Data collected in an experiment are often presented in the form of a graph, a diagram showing the relationships among the independent and dependent variable(s). The independent variable is usually graphed on the x-axis (horizontal axis, also known as the abscissa). The dependent variable is graphed on the y-axis (vertical axis, also known as the ordinate). Since a graph is a picture of the results, it can often be more easily interpreted than a table. By looking at a graph, then, you can visualize the effect that the independent variable has on the dependent variable. This may be one of the first steps in analyzing and interpreting your results.
When you are drawing a graph, keep in mind that your objective is to show the data in the clearest, most readable form possible. To achieve this, you should observe the following rules:
1. Use graph paper to plot the values accurately
2. Plot the independent variable on the x-axis and the dependent variable on the y-axis.
3. The intervals labeled on each axis should be appropriate for the range of data.
This allows for the most efficient use and also uses most of the area of the graph. For example, if the highest data point is 147, the highest value labeled on the axis might be 150. If you labeled intervals on up to 200, there would be a large unused area of the graph. Generally, begin both axes of the graph at zero (0) in the extreme left corner. To avoid generating graphs with wasted space, you may signify unused graph space by two vertical tic marks between the zero and your lowest number on one or both axes.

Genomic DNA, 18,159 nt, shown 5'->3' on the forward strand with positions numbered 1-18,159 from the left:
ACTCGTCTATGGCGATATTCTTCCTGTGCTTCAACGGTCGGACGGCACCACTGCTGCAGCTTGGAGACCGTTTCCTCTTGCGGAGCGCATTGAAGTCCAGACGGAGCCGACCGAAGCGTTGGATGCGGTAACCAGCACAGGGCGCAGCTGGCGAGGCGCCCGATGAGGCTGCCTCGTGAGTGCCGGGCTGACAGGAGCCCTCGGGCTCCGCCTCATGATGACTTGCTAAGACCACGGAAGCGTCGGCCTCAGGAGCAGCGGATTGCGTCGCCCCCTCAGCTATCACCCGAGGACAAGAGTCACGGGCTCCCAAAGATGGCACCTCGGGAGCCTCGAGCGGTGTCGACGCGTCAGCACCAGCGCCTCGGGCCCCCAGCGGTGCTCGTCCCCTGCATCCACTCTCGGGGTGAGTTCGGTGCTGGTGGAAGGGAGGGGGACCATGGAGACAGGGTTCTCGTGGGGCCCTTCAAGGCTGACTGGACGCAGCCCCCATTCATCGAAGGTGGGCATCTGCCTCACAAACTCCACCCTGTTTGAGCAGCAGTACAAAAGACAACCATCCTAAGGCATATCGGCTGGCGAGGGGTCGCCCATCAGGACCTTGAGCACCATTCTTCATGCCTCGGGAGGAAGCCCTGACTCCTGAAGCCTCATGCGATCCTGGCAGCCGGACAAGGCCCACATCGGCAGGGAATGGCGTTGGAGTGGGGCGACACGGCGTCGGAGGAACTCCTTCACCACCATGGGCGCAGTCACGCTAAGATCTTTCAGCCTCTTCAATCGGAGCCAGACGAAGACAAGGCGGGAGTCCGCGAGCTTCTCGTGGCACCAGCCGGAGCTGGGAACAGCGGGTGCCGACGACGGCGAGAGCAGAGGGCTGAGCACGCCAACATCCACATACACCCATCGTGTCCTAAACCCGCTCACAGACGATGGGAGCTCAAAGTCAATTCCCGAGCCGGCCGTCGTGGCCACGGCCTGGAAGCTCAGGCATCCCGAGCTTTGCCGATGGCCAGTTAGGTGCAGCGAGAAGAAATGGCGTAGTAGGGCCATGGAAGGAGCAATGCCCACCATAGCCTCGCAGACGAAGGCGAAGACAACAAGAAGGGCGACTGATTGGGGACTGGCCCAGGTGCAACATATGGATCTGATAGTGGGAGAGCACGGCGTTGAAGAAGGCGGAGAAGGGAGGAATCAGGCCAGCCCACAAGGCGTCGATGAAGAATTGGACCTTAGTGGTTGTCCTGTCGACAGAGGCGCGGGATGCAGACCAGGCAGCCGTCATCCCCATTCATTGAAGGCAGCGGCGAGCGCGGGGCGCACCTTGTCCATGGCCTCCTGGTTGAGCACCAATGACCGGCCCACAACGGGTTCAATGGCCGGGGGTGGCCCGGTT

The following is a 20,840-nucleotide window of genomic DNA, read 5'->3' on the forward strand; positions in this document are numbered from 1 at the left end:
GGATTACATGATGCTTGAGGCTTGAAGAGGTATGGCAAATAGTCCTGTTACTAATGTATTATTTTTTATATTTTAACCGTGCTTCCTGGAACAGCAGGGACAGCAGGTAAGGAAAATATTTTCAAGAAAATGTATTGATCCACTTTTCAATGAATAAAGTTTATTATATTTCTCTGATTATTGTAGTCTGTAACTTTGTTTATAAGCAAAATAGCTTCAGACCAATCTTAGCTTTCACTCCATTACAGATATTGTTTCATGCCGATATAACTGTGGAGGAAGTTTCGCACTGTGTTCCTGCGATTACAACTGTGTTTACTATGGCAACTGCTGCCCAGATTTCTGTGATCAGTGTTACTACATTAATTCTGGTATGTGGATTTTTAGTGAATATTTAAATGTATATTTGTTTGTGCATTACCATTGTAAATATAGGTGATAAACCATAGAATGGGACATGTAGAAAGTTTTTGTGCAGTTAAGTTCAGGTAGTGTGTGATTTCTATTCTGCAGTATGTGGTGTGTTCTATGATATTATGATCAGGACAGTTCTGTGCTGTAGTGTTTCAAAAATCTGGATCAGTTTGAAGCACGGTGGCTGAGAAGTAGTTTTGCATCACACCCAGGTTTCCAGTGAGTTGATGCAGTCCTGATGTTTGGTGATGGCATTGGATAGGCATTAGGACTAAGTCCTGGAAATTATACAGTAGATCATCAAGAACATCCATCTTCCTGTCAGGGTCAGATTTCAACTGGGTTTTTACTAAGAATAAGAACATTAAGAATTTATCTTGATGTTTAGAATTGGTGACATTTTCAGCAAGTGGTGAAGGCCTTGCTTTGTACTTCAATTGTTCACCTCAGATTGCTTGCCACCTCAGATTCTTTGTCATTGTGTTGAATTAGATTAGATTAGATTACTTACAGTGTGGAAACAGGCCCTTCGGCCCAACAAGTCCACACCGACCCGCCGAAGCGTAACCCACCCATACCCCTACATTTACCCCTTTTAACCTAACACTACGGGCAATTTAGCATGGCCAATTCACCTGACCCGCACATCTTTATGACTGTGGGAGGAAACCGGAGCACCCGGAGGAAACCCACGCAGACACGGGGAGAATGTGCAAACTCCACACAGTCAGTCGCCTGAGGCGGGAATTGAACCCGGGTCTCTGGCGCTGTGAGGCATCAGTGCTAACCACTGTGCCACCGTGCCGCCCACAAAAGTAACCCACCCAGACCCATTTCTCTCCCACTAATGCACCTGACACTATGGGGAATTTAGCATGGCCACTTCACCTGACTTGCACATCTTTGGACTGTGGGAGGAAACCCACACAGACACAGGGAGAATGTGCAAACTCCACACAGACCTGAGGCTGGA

4. The intervals labeled on the graph should be evenly spaced. For example, if the values range from 0 to 50, you might label the axis at 0, 10, 20, 30, 40, and 50. It would be confusing to have labels that correspond to the actual data points (e.g. 2, 17, 24, 30, 42, 47).
5. Label each axis with the name of the variable and specify the units used to measure it. For example, the x-axis might be labeled Athlete, nonathlete," and the y-axis might be labeled "Pulse rate (beats/minute)."
6. Choose the type of graph that best presents your data. Line graphs and bar graphs are the most frequently used. The choice of graph type depends on the nature of the variable being graphed.
The Line Graph
Line graphs show changes in the quantity of the chosen variable and emphasize the rise and fall of the values over their range. For example, changes in the dependent variable pulse rate, measured over time, would be depicted best in a line graph. Use a line graph to present continuous data.
1. Plot data as separate points.
2. Generally, do not connect points dot to dot, but draw smooth curves or straight line to fit the values plotted for any one data set.
3. If more than one set of data is presented on a graph, provide a key to indicate which set is which.
The information is modified from: Investigating Biology: A Laboratory Manual for BIOLOGY. Morgan/Carter. Benjamin /Cumming’s Publishing Company, New York, 1993, pp.14-15.